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Can a second "BE" verb be omitted after "AND"?

For example:

This book IS good and IS composed of three chapters.

Can the second "IS" be omitted?

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    Opinion: since there's no relationship between the two observations about the book, I'd suggest not only keeping both instances of 'is', but also going further in de-linking the two observations completely. E.g. place them in separate sentences or even separate paragraphs. – Lawrence Aug 18 '17 at 14:23
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    'This book is lengthy and boring' is an example that works. / 'This car is fast and purple' doesn't work. As @Lawrence points out, choice of example is critical. – Edwin Ashworth Aug 18 '17 at 16:20
  • You are changing the syntactic structure of the sentence. Both versions are technically correct from a syntactic sense. But they have somewhat different meanings -- it's not a simple mechanical transformation. – Hot Licks Aug 18 '17 at 17:23
  • @EdwinAshworth, I don't see why "This book is lengthy and boring" works, but "This car is fast and purple" doesn't. The former seems to rest on a presumption that the interest a book generates is strongly linked with its length, which is a debatable position. I'll give you the point that the "purpleness" of a car isn't associated with its perceived speed, but there are studies that show that the "redness" of a car is associated with a greater perceived speed, which ought to mean that "This car is fast and red" should work. No? – SNLacy Aug 18 '17 at 20:26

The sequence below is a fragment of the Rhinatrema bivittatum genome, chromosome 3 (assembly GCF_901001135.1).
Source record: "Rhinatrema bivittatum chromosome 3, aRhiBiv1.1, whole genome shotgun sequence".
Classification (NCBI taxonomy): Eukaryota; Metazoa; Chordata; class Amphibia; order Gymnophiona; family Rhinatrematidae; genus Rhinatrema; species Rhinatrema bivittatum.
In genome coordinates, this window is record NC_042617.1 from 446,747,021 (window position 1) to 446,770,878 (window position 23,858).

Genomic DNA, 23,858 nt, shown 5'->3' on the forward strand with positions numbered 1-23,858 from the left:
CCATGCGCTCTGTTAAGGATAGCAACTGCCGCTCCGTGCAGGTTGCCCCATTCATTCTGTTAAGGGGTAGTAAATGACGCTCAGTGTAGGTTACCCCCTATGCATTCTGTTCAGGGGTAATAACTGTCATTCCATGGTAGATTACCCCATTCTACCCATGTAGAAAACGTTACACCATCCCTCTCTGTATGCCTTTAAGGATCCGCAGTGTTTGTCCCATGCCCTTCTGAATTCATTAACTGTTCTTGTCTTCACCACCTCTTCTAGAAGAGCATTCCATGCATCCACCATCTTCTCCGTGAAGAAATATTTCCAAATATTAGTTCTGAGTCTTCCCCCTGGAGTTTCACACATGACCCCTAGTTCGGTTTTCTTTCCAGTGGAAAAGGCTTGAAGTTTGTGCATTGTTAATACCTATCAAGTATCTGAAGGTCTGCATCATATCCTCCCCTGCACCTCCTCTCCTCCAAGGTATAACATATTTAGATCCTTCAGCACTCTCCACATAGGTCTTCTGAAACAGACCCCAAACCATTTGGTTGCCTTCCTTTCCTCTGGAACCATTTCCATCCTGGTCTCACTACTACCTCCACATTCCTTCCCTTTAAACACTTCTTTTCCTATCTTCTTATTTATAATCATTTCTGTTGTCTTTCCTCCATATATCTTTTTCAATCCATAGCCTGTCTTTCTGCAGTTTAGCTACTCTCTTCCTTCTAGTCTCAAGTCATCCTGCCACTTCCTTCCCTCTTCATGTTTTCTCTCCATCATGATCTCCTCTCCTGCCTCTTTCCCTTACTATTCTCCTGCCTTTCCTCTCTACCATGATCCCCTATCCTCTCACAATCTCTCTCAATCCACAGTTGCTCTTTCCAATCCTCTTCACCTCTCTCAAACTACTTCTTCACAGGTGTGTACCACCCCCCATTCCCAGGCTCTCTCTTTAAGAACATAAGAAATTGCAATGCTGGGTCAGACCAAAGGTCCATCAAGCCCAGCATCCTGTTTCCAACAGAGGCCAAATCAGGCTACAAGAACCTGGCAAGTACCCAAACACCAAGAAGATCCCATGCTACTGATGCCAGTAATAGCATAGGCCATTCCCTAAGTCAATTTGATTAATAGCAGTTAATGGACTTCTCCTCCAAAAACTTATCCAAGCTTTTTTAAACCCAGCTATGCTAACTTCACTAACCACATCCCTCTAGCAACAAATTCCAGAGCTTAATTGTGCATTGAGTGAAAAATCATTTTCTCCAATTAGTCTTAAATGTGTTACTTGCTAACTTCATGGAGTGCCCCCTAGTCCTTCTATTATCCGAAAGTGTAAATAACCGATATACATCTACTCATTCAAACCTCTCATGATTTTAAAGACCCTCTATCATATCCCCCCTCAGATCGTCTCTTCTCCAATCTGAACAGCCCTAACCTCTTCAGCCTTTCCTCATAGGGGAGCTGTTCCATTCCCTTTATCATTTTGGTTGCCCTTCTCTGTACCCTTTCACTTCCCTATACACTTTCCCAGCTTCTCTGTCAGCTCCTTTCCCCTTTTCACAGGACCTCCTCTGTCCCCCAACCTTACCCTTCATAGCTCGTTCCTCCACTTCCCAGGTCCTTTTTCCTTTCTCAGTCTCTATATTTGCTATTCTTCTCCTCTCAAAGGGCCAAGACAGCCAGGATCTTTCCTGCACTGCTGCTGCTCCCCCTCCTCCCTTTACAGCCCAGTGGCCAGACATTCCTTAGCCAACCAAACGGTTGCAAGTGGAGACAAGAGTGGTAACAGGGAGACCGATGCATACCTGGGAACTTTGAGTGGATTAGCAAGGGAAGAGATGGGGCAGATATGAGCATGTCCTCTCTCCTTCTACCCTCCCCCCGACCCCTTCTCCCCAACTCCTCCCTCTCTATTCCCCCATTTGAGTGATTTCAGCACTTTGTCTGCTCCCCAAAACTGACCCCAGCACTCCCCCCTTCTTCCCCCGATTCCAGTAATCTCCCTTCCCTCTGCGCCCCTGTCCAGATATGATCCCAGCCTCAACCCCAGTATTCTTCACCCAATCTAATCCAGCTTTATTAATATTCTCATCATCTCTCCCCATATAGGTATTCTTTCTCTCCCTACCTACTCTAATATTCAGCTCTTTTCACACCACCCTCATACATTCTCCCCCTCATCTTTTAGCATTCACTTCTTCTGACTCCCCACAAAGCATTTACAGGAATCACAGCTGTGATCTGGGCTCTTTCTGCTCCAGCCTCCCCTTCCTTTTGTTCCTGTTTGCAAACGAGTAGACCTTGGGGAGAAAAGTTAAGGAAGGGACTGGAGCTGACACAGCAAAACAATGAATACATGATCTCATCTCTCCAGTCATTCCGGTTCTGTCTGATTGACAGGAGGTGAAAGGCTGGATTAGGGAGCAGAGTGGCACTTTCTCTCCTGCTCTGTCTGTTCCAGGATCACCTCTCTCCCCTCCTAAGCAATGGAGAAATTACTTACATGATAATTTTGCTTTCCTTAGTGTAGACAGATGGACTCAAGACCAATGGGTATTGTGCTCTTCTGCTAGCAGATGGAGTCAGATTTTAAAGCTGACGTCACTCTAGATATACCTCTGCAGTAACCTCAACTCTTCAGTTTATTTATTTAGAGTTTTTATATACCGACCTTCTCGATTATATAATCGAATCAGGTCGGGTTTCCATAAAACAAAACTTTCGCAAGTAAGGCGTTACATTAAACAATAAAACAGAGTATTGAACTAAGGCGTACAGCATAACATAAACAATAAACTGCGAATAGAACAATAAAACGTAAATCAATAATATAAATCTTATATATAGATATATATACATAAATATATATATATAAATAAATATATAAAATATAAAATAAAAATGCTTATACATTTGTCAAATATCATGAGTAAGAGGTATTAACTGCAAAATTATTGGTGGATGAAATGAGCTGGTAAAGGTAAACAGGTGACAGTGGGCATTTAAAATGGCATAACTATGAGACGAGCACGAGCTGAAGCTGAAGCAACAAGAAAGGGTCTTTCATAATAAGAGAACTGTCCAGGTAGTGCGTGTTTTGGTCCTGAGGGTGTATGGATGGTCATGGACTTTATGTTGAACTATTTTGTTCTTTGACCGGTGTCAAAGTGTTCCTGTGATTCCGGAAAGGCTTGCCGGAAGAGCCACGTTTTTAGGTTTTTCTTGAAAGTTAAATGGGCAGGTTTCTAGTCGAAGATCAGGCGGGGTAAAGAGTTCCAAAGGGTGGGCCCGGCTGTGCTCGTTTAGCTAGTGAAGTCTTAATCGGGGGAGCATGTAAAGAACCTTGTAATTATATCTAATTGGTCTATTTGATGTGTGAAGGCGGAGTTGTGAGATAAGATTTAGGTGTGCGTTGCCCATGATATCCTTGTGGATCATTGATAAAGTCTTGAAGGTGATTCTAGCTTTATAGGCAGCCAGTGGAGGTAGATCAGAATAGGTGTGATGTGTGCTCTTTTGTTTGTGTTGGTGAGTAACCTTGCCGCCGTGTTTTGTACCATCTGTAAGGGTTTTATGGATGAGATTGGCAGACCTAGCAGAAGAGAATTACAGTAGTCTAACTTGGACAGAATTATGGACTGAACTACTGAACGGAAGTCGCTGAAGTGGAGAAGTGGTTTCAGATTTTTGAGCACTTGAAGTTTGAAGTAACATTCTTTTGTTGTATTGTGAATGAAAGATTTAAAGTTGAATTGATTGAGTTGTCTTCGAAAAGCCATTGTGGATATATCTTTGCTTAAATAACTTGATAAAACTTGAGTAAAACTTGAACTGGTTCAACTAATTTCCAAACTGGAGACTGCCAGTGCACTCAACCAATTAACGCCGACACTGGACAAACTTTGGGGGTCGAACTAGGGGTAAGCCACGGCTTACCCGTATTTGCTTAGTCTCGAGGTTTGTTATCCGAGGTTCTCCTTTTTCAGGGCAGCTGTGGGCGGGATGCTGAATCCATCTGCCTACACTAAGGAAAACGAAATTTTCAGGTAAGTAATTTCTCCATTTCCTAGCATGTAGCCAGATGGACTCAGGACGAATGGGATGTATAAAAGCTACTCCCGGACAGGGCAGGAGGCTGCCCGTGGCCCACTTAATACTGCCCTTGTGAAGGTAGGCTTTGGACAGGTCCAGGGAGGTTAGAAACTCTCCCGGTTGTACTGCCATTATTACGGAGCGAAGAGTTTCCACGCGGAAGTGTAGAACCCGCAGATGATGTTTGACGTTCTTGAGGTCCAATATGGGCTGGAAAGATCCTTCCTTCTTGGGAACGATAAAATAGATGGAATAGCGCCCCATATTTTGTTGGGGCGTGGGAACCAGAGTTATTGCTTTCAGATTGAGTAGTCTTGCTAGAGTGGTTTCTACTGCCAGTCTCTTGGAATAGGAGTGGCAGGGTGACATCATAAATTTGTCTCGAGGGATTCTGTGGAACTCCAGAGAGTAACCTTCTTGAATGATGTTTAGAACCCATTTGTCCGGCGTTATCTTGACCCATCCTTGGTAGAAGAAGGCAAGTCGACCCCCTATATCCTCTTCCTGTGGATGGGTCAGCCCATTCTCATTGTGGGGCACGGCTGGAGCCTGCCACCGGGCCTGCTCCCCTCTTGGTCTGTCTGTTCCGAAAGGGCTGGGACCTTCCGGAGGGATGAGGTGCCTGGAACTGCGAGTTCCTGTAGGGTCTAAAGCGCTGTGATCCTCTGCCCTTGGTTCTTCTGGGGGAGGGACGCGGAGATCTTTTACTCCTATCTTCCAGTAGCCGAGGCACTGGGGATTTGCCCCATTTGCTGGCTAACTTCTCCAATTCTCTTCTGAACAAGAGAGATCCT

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    @SN Lacy 'Lengthy' and 'boring' are linked together as undesirables in many people's minds when referring to books, speeches.... There are over 90 000 hits on Google for the exact string "lengthy and boring", but less than about 10 for "fast and purple". I'd strongly disagree with 'The former seems to rest on a presumption that the interest a book generates is strongly linked with its length'. Two things can be associated without there being direct causality. / I'd say the 'fast and red' case is borderline. Why don't you check some stats? – Edwin Ashworth Aug 18 '17 at 22:02
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Yes it can. It is correct to say this, because the same verb applies to both adjectives, and works either way.

If you said 'the book is beautiful and gold' it sounds better than 'the book is beautiful and is gold', and I think the same applies in this sentence; the omitted 'is' sounds better

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